Annuities: Types & Benefits

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  • 0:02 Definition of an Annuity
  • 0:53 The Types of Annuities
  • 1:39 Investment Options and…
  • 3:32 Disadvantages to Annuities
  • 4:43 Lesson Summary
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Lesson Transcript
Instructor: Tammy Galloway

Tammy teaches business courses at the post-secondary and secondary level and has a master's of business administration in finance.

In this lesson, we'll define annuity and learn about the two main types of annuities. We'll also discuss three annuity investment options, including the benefits and disadvantages of each.

Definition of an Annuity

Emmitt has worked in the manufacturing industry for 25 years. He's approaching retirement and meeting with a financial consultant to discuss a retirement strategy. Matt, a financial guru, asks Emmitt several questions and finds out he's maxed out matching retirement benefits from his employer and is interested in opening another retirement account.

Matt suggests Emmitt open an annuity, which is an investment product that pays a periodic income stream. He tells him to look at it this way: An investor deposits a specific amount of money or makes monthly payments before they retire in return for monthly or quarterly payments with interest after retirement.

There are two main types of annuities: immediate and deferred. With each type, there are three main investment options: fixed, variable, and equity-indexed. Let's take a closer look.

The Types of Annuities

Emmitt tells Matt that he will retire in five years and is, therefore, not interested in an immediate annuity. An immediate annuity requires a lump-sum initial investment after which payments start immediately. This type of annuity is for a person who's ready to retire now.

However, since Emmitt will retire in five years, Matt suggests he open a deferred annuity. With this type, Emmitt can make monthly payments over the next five years and then begin receiving payments after he retires.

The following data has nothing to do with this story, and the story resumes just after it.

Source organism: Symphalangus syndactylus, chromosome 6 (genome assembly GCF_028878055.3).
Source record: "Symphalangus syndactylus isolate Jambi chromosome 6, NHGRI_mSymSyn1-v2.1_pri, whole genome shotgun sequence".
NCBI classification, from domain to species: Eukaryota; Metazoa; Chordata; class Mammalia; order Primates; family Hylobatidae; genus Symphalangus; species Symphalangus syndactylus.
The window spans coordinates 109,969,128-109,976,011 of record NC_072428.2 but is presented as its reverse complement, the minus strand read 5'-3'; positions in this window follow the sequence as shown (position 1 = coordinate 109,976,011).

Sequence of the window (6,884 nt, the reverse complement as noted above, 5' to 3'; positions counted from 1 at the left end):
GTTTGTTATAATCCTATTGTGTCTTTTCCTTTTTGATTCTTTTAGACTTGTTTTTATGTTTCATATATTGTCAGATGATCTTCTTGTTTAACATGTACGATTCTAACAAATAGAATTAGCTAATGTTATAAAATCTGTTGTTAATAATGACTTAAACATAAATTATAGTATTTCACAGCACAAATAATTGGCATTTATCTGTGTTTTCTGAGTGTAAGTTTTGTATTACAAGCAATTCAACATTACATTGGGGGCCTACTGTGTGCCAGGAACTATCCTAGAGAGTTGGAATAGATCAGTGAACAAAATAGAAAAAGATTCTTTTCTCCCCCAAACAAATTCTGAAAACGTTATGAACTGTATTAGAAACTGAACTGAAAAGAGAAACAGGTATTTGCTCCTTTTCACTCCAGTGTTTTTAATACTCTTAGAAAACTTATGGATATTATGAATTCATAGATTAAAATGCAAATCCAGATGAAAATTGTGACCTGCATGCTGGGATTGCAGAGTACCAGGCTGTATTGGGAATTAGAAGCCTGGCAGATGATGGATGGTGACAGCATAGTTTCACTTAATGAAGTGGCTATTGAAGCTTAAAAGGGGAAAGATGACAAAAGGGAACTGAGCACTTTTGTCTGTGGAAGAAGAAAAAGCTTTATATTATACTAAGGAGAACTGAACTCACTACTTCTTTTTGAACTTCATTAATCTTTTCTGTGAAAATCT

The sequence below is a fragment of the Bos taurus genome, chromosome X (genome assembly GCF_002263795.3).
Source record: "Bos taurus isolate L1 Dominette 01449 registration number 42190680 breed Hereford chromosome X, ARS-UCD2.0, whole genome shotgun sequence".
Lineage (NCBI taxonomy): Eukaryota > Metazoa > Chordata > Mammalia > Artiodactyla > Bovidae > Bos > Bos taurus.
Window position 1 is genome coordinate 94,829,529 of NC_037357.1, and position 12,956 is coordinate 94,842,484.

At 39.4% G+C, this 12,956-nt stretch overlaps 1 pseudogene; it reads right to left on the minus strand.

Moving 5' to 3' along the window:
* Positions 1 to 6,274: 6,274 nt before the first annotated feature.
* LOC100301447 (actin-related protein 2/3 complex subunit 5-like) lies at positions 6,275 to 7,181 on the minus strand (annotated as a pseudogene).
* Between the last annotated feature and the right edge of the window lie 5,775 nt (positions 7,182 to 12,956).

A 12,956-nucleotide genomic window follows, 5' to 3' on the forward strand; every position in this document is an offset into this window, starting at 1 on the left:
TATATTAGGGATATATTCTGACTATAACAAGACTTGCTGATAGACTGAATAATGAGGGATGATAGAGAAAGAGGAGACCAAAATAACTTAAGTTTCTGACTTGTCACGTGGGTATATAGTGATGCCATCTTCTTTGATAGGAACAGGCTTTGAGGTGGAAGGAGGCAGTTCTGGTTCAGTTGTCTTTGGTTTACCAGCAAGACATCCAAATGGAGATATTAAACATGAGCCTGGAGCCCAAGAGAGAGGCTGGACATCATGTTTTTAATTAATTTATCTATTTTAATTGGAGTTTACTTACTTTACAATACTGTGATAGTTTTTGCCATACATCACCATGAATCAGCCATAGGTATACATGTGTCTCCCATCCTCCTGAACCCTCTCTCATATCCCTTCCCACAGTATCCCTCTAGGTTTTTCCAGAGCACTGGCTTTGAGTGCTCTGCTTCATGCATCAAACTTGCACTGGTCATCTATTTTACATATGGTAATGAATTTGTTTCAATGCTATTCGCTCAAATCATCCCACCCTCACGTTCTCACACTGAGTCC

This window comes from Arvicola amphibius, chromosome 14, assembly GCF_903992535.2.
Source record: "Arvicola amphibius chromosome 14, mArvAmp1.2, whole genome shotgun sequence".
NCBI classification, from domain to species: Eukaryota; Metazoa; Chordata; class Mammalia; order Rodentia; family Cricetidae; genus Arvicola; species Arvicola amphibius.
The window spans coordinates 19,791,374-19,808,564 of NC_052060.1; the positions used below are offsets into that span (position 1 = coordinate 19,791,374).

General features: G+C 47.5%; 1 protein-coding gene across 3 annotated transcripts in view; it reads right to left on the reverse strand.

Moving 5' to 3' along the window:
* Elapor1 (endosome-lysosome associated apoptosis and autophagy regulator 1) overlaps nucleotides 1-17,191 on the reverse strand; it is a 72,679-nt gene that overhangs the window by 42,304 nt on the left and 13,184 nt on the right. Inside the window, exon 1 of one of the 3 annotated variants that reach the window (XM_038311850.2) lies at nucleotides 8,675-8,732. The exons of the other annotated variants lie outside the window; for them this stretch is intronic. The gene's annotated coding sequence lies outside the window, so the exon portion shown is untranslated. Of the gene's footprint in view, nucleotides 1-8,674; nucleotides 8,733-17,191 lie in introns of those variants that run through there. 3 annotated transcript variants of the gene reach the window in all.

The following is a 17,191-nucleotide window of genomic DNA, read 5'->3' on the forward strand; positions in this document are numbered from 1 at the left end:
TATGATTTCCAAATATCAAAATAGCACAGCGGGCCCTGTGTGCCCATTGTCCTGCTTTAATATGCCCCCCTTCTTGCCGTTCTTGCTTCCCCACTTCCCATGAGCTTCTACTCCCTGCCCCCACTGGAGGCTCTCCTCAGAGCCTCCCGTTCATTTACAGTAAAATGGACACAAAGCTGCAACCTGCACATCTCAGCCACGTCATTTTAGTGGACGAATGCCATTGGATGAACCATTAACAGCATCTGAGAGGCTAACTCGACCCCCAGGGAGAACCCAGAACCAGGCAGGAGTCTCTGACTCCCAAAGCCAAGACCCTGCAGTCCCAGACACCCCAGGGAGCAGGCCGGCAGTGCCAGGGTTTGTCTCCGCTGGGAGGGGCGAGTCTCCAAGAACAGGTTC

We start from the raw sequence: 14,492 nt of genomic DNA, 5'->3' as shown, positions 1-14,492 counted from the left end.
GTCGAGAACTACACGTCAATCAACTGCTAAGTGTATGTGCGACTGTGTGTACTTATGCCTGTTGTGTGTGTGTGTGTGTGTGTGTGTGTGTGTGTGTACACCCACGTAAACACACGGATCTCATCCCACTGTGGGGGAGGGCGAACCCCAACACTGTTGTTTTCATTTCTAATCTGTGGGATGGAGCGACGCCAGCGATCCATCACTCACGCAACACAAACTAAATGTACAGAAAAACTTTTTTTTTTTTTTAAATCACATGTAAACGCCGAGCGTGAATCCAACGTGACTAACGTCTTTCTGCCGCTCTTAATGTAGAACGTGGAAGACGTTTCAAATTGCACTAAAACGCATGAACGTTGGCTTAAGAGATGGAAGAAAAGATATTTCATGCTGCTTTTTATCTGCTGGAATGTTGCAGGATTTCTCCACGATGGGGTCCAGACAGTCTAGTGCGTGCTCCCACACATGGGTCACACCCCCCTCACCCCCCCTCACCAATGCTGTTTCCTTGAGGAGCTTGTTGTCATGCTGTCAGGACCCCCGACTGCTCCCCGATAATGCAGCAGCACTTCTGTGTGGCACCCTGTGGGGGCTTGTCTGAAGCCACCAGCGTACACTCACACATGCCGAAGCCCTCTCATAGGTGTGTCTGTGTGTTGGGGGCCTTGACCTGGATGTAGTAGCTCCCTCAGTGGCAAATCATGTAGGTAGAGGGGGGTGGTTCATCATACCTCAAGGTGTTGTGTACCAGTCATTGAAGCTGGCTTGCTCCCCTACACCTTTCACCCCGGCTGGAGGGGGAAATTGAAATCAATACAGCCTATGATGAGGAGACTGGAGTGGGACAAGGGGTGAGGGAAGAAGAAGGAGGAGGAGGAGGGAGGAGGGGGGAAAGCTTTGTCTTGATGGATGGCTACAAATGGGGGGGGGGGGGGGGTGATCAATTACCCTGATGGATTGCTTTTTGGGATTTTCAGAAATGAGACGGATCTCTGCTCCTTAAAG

Regardless of the type of annuity, an insurance company invests the client's lump sum or payments, then pays them periodic payments over a set period of time, or a fixed-period annuity, or until they die, or a lifetime annuity.

Investment Options and Benefits

After they agree on which type of annuity to open, Matt tells Emmitt there are three types of investment options he can choose from. However, he needs to assess Emmitt's risk tolerance to determine the best option. Risk is the possibility of a financial loss. Some investors prefer to invest in safe products where they will lose very little money. Keep in mind there's a direct correlation between risk and return. Return is the interest rate you receive from investing. So, when there is little risk, there is a low return. Investors who choose this method are known as conservative. Conservative investors prefer fixed-rate investments where the interest rate is set and does not change.

Aggressive investors, on the other hand, prefer to gamble and invest in risky investments with the understanding that increased risk can bring a high return. These investors are willing to accept a variable rate. A variable rate is where the interest rate fluctuates. Aggressive investors are hoping for a substantial increase in return rates above their original investment.

Lastly, there are those investors who are willing to take some risk in hopes of a decent return. These investors are not risk takers or aggressive, nor are they risk intolerant or conservative; they are in between and considered moderate investors. Moderate investors are interested in equity-indexed annuities, which guarantee a minimum return with a chance of increased returns if the market rises.

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